Enlisting Faith: How the Military Chaplaincy Shaped Religion and State in Modern America
Stahl, Ronit. Enlisting Faith: How the Military Chaplaincy Shaped Religion and State in Modern America. Cambridge: Harvard University Press, 2017.
Stahl’s study of the intertwined relationship between religion and the military opens a unique but revealing window on the role of religion in society. The distinctive role of Christian Science is sprinkled throughout the book. Christian Scientists (along with Mormons) were eager to embrace chaplaincy when it first opened up to them and accepted the opportunity to appoint chaplains without questioning the generic label of ‘Protestant.’ After WWI, the New York World editorialized that the decision for Christian Science chaplains to conduct nondenominational services “reflected a new attitude toward the long-marginalized religion” (31). But ecumenical religious service to American soldiers had its limits. Chaplain Arthur C. Whitney, a Christian Scientist, earned a Croix de Guerre for his service at the front lines and then a request not to communicate his religious views. He turned to supporting sports and recreation during his service. Civilian faith leaders also faced obstacles. Hempstead Lyons, a Christian Science practitioner, sought to offer services on military bases, but was frustrated with the military’s failure to distinguish Christian Science from other groups, which resulted in keeping him out. Female chaplains like Janet Horton, a Christian Scientist, faced unmerited cruelties, but considered the introduction of female chaplaincy the birth of a new idea—with labor pains.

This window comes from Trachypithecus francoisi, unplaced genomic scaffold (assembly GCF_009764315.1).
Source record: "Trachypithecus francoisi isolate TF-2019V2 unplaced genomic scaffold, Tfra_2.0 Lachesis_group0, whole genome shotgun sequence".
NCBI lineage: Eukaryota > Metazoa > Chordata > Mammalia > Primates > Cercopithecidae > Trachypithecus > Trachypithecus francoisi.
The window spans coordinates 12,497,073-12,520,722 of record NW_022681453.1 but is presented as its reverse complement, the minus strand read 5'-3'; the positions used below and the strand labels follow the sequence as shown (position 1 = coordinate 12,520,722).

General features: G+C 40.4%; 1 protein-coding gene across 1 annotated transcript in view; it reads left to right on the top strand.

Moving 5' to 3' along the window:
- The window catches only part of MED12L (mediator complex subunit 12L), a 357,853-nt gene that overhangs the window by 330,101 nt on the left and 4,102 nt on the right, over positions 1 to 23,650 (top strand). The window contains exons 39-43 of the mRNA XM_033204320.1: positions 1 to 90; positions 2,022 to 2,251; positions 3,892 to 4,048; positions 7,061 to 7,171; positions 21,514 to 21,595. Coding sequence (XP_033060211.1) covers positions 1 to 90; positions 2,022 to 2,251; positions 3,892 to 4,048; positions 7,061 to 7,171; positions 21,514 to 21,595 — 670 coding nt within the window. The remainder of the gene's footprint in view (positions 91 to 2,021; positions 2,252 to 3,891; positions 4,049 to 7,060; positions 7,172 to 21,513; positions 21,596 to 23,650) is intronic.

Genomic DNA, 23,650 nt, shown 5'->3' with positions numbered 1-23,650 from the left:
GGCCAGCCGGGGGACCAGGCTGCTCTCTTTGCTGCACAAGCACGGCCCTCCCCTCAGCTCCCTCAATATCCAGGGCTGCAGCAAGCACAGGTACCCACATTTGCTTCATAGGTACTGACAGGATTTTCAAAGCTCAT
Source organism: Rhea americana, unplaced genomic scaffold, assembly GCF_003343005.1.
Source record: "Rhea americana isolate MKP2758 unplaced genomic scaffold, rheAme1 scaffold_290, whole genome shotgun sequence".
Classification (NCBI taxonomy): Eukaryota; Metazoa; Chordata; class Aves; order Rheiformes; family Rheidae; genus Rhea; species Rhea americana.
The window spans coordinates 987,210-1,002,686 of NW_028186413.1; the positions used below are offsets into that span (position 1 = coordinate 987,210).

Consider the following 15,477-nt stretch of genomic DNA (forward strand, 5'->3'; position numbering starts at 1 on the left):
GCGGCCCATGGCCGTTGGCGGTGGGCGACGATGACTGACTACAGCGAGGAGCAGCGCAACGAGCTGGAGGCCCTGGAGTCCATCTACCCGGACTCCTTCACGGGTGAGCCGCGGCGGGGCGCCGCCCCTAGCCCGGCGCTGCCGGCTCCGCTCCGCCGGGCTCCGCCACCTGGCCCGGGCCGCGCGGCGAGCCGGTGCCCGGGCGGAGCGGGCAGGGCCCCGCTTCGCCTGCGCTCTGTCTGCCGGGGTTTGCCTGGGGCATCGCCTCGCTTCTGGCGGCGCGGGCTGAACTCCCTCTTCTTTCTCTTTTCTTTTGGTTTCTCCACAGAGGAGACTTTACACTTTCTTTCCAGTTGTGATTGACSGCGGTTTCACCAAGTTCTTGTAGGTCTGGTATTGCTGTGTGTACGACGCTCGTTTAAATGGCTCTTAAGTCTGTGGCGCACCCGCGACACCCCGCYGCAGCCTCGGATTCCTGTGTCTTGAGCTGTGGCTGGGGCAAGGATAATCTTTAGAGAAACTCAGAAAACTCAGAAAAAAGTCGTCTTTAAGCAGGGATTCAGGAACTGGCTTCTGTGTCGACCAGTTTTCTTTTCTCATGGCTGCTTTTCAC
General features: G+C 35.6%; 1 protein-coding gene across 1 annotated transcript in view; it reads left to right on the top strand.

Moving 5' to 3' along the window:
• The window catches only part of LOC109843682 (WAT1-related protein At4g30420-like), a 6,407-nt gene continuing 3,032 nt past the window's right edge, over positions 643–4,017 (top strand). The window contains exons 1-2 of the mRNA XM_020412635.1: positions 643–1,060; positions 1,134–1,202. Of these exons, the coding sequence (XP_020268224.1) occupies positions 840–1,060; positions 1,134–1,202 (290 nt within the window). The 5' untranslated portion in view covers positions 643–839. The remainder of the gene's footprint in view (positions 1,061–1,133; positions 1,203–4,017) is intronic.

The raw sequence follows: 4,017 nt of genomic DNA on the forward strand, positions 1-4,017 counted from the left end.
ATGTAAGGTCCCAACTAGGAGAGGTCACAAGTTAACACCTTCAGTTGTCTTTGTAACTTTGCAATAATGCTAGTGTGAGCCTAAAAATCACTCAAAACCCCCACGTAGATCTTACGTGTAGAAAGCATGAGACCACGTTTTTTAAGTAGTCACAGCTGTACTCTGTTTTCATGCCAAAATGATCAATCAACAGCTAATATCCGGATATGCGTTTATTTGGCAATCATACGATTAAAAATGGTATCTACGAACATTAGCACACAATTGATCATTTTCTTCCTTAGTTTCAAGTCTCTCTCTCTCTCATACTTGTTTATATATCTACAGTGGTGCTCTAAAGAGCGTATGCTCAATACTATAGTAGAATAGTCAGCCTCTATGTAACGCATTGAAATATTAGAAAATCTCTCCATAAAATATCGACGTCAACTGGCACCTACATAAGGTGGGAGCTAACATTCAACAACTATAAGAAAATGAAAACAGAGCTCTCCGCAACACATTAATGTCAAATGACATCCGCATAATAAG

ISBN-13 (Hardcover): 978-0674972155